How to ensure you don’t overload while exercising!
Progressive overload is one of the key principles when it comes to exercise and rehabilitation. The principle infers a challenge must be present in order for adaptation to occur. A physio’s role is centered around strengthening and stabilizing injured body parts, which is why this is important. This can’t occur without progressive overload as the physio needs to continually challenge the patient to ensure the tissue changes. This is the key factor preventing the injury from occurring again. Continue reading to learn more about progressive overload training.
Aristotle and Milo of Croton
A great illustration of this principle comes from the Greek philosopher Aristotle and his story of Milo of Croton. As a child, Milo would carry a calf on his shoulders, which over time would grow and increase in weight. Subsequently, this would increase the stress placed on Milo. This increase in stress was matched by the progressive increase in Milo’s strength, as each day the calf was only marginally heavier. As Milo entered adulthood, he was capable of carrying a full-grown cow on his shoulders. This gradual, continuous increase in stress allowed Milo to continue to develop his strength.
In practice, progressive overload is not linear and there becomes a point of diminishing returns (less bang for your buck). However, the story of Milo underpins the principle of progressive overload nicely. As there is a gradual increase in stress on the body, it responds to be able to withstand more stress. Therefore to continue to progress, the stress must also increase gradually.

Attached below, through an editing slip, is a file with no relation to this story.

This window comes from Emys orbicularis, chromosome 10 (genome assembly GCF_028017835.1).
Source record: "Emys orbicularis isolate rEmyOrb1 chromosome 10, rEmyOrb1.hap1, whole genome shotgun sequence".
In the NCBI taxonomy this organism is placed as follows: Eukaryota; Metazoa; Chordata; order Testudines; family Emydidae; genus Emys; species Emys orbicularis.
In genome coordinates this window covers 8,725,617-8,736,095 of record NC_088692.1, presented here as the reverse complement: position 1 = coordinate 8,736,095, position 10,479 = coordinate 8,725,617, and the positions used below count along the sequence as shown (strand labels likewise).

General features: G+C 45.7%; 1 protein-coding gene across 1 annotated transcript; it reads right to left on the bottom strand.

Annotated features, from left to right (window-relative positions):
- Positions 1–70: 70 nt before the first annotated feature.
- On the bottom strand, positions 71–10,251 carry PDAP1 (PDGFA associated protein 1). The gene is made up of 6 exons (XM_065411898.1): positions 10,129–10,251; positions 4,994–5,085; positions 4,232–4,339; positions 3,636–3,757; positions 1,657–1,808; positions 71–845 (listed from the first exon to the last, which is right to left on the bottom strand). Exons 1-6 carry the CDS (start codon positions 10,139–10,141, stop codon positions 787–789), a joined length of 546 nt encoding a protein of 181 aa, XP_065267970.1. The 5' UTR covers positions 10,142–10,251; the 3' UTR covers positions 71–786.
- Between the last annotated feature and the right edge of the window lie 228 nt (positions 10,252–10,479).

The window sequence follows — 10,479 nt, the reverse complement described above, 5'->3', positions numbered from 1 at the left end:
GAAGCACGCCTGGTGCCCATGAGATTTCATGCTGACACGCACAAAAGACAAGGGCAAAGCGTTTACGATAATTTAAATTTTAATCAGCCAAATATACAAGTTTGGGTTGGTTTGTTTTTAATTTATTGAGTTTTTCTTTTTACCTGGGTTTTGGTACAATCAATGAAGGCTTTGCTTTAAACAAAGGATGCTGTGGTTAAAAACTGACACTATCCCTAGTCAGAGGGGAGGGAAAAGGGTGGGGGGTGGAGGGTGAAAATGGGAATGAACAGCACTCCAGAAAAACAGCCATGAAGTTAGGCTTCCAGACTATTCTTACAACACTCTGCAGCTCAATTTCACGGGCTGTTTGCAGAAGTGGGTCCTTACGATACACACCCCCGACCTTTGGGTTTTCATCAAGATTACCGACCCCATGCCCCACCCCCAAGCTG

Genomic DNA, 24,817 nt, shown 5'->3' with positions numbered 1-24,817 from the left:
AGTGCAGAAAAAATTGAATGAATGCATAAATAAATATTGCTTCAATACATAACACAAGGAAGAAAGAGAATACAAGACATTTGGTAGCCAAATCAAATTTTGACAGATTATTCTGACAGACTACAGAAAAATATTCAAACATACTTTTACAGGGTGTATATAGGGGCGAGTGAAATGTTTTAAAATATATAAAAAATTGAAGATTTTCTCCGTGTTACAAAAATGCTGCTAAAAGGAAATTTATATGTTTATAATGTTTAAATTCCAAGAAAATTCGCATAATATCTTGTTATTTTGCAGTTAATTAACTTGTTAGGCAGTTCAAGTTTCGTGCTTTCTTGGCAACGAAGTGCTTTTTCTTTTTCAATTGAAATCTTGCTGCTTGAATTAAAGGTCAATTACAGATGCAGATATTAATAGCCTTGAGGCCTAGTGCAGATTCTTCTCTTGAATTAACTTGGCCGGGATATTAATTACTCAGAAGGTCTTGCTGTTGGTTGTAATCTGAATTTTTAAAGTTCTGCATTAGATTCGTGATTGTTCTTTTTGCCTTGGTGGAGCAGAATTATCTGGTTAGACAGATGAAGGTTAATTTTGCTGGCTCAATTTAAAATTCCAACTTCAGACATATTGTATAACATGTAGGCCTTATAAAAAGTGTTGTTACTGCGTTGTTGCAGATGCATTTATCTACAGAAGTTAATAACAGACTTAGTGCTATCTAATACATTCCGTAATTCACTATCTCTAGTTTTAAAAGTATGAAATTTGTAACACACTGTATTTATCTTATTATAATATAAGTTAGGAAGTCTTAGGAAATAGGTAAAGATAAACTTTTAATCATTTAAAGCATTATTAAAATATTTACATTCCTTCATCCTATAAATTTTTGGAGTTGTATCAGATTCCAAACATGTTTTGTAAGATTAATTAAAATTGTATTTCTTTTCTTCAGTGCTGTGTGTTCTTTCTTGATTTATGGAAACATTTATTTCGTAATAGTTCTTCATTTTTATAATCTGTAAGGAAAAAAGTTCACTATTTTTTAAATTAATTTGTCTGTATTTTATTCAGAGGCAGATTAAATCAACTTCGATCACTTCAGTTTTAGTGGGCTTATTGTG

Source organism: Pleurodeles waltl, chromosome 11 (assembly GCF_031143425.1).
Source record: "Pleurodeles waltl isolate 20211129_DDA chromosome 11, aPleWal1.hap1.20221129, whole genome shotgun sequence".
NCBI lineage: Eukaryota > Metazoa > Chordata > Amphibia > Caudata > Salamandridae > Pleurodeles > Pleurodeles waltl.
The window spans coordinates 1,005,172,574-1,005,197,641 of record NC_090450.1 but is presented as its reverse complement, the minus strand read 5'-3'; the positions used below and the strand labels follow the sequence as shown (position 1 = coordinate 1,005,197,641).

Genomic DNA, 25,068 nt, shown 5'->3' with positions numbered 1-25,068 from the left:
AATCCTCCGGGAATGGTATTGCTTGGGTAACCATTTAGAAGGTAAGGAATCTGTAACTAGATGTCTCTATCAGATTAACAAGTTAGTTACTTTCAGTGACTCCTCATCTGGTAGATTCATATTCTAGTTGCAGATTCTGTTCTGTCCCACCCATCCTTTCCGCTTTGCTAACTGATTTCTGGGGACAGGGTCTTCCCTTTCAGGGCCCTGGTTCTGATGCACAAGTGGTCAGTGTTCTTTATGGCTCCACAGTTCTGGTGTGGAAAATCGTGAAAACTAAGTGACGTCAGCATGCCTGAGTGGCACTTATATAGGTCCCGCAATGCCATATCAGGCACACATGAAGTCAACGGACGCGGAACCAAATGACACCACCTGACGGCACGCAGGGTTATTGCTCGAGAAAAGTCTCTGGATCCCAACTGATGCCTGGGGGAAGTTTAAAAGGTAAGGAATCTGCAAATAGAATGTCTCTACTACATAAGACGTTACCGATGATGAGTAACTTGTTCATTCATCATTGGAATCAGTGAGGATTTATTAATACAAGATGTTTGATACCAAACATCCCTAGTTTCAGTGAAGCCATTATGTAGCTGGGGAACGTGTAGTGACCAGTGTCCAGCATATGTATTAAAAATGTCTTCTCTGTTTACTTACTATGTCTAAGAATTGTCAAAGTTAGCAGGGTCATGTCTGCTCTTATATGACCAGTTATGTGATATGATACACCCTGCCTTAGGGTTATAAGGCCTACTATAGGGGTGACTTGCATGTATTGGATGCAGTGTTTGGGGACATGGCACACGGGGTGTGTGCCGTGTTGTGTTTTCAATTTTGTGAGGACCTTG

How We Can Help
There’s no doubting that selection is extremely important when it comes to a progressive overload training program. If there is not enough of a challenge present in the program, there will simply be no change as the stimulus (the training) has failed to establish worthwhile adaptations. The opposite also presents a problem, if the challenge greatly exceeds the capacity of the individual, not only will they not progress, but they drastically increase the likelihood of injury.
This is where a physio can help guide and tailor training programs to ensure that the changes made are not only safe but will still challenge the individual in establishing positive adaptations in the body.
There are multiple ways to progressively overload an exercise or training program. Increasing weight or load and increasing volume (the number of sets and reps) are good ways to do this. Furthermore, changing up the motor control of the task or even decreasing rest duration between sets can also help progressive overload. These are all factors that your physio can help monitor and change in accordance with the goals of the patient. This can maximize their recovery time and optimize performance.
If you would like to learn more about sedentary behaviour, or how best to limit it, come and discuss it with our team at Pivotal Motion Physiotherapy. With a wealth of knowledge and a friendly smile, we will happily get you back on track.